using the arrow buttons.
by clicking on the page.
the page around when zoomed in by dragging it.
the zoom using the slider when zoomed-in.
by clicking on the zoomed-in page.
by entering text in the search field, and select "This Issue" or "All Issues"
by clicking on thumbnails to select pages, and then press the print button.
displays sections with thumbnails and descriptions.
displays a slider of thumbnails. Click on a page to jump.
allows you to browse the full archive.
about your subscription?
Buddhadharma : Fall 2010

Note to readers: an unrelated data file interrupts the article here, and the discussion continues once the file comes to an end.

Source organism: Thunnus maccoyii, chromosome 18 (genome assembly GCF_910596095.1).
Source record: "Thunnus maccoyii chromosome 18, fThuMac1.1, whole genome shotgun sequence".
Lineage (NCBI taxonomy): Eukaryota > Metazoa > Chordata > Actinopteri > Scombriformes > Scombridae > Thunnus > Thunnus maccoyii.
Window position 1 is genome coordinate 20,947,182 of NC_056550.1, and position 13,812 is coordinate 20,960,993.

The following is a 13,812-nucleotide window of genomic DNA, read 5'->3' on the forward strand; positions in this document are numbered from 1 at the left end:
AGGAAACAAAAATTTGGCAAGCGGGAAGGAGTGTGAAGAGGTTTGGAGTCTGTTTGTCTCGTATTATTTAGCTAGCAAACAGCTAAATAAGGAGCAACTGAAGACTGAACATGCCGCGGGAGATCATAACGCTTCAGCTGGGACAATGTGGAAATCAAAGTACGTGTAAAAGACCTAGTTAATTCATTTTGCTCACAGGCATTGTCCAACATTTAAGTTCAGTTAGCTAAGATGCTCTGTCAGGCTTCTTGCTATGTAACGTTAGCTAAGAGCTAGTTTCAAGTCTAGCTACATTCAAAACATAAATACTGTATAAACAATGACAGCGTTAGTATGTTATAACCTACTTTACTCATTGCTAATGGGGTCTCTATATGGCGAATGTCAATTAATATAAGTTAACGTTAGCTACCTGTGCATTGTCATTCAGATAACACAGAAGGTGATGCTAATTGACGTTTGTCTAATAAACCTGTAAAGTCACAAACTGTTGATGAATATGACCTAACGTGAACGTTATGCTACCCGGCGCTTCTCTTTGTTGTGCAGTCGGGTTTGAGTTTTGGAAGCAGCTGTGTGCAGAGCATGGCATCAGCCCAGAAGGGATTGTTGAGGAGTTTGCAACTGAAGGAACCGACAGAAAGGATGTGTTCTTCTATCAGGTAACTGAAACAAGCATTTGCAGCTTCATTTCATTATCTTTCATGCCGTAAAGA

47 fall 2 01 0 buddhadharma: the practitioner’s quarterly and soften the sense of the body. This is not so much a matter of physical move- ment or stretching, but of adjusting the nervous energy. Then energy can move around and find a new balance. This itself can be unsettling, because when stuck stuff starts to shift it can feel like glaciers calving, or an airplane hitting turbulence—with emotional stuff thrown in. Therefore it’s important to keep in touch with the whole body and to go slowly and breathe through whatever arises. My checklist of points to stay in touch with to maintain that grounded sense would be: the palms of the hands, the under-arches of the feet, the temples, and the eye sockets. If you get used to referring to these soft “open” places from time to time throughout the day, you’ll establish them as a natural frame of reference, and also get a periodic check-in with your embodied sense. Still, it must be emphasized that this practice isn’t about throwing a bucket of loving-kindness, or metta, down your nerve-endings, or pushing for catharsis. It’s about maintaining a holistic awareness and letting that have its effects. Awareness is normally something that is directed by volition (cetana), the conscious or semi- conscious will to do, to be, or to have. We don’t necessarily recognize that it has an innate vitality and energy that can be brought to bear with a more empathic kind of intention. To put it more simply, we don’t have to do a whole lot—doing is already happening in a subtler way. When we attend to something and listen to it, awareness naturally brings the intention or dominant tone of that energy, or sankhara, to the object. In this stuck state, the sankhara that we encourage are those of trust and empa- thy, applied persistently and patiently. We locate the stuck energy in the body and listen to it empathically while bearing the overall bodily state in mind. Relating the localized stuckness to the wholeness is what generates the healing pattern. We’re not trying to change the stuckness, or even understand it, but rather to attend to it, feel it out, and listen to it. We’re no longer absorbed in the hostil- ity or hopelessness or frustration of trying to do something to make it change. There at the edge of our ability to make and do, a purer intention—to listen and resonate fully—has to take the lead. Emotional and cognitive states will follow: a new balance or some understanding arises after, not before, we unlock. As we attend to our experience in a holistic way, we see features that our narrow “this thing is a pain” focus misses. When we feel it holistically, for example, we can sense that the state of uncertainty is being held with agitation or fear, or that it has all kinds of stories associated with it. If we widen our awareness we notice the emotional charge (distaste, guilt, rage, or grief) or the somatic symptoms (tightening in the face, throat, or chest, flurrying in the guts), as well as the thought processes (the rights and wrongs and shoulds) that occur at and around stuck places. If we can see them for what they are, keeping the whole picture in mind, these energies won’t stick. We realize that the stuck state is just a pattern of sankhara energies that we weren’t fully aware of; and when that fullness of awareness is brought to bear, the self is taken out of it and it becomes unstuck. This is quite a learning. And it takes us to a purer awareness, a quiet knowing that has no opin- ion, and doesn’t involve any activity. It is a place of opening that is dispassionate and spacious, and more intimate and comfortable than our personalities.